Here's a great way to begin to improve your state as you set up over a golf shot.
I always remember what Bob Rotella wrote in his book, "Golf is not a Game of Perfect." When talking to Fred Couples about what his routine was, Couples suggested that, over a shot, he would imagine the best shot that he'd ever hit with that same club. From this one statement came the idea of creating a golf shot journal.
I've done this sporadically over the past 10 years and have built a significant catalog of great shots for myself. Re-reading this from time to time reinforces the sense that I've hit great shots and I'm therefore more capable than I might believe.
Try it yourself... After every round, write down the 3 or 4 best shots that you hit that day. You may have to dig deep to find them but they'll be there. It might have been a great drive on a tough hole, a crisp iron shot onto a green, a chip in or a great par putt. It doesn't matter. What matters is how you write these down. Use as much information and emotion as you can to elaborate on the situation and the shot. Who were you with, what was the weather like, what did the shot look like, what did the ball do and, most important, how did you "feel" when you hit it? The more colorful the story, the more likely you are to be able to recall it when you need it next.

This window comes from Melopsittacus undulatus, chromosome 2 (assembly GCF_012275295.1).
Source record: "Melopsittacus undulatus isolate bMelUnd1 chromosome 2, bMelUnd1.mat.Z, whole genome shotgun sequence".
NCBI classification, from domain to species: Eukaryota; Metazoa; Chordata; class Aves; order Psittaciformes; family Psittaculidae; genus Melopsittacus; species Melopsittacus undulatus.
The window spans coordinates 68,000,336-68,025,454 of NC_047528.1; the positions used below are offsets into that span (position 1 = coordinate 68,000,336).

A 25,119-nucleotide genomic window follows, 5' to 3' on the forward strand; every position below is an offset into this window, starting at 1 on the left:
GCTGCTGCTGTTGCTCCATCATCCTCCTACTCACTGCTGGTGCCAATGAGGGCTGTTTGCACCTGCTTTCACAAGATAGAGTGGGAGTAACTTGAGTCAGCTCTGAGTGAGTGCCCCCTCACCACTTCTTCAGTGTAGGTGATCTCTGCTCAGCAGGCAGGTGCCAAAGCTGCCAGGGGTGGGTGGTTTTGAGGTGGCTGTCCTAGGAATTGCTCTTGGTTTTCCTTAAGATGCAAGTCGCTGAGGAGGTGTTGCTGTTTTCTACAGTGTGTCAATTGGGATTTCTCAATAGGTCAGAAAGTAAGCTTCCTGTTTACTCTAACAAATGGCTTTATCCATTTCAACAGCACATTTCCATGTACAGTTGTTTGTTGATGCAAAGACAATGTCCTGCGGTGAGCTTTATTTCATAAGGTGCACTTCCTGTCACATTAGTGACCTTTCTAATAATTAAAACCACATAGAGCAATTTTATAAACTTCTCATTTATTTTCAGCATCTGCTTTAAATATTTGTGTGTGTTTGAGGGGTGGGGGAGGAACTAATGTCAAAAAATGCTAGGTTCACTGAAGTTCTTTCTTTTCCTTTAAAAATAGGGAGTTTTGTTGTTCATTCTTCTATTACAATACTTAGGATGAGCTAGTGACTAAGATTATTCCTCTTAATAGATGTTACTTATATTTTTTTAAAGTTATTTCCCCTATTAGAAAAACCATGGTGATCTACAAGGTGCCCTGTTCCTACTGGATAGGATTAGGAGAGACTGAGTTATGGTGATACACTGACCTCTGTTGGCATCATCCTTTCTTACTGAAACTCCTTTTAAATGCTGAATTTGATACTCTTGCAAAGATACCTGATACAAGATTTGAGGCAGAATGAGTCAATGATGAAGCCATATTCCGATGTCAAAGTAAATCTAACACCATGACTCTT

Part of the difference between the game's elite players and the rest of us, is the depth of their golf shot memory bank. They've hit so many great shots with all of their clubs that it's easier for them to recall them. For a struggling amateur it's very easy to find a poor shot to recall instead of a great one.
By consistently writing your shot journal, you'll begin to over write the "poor shot" catalog and begin to think more positively. For a head start, fill the first few pages with all the shots you do remember from your golfing life. You may even surprise yourself as to how many you've stored away.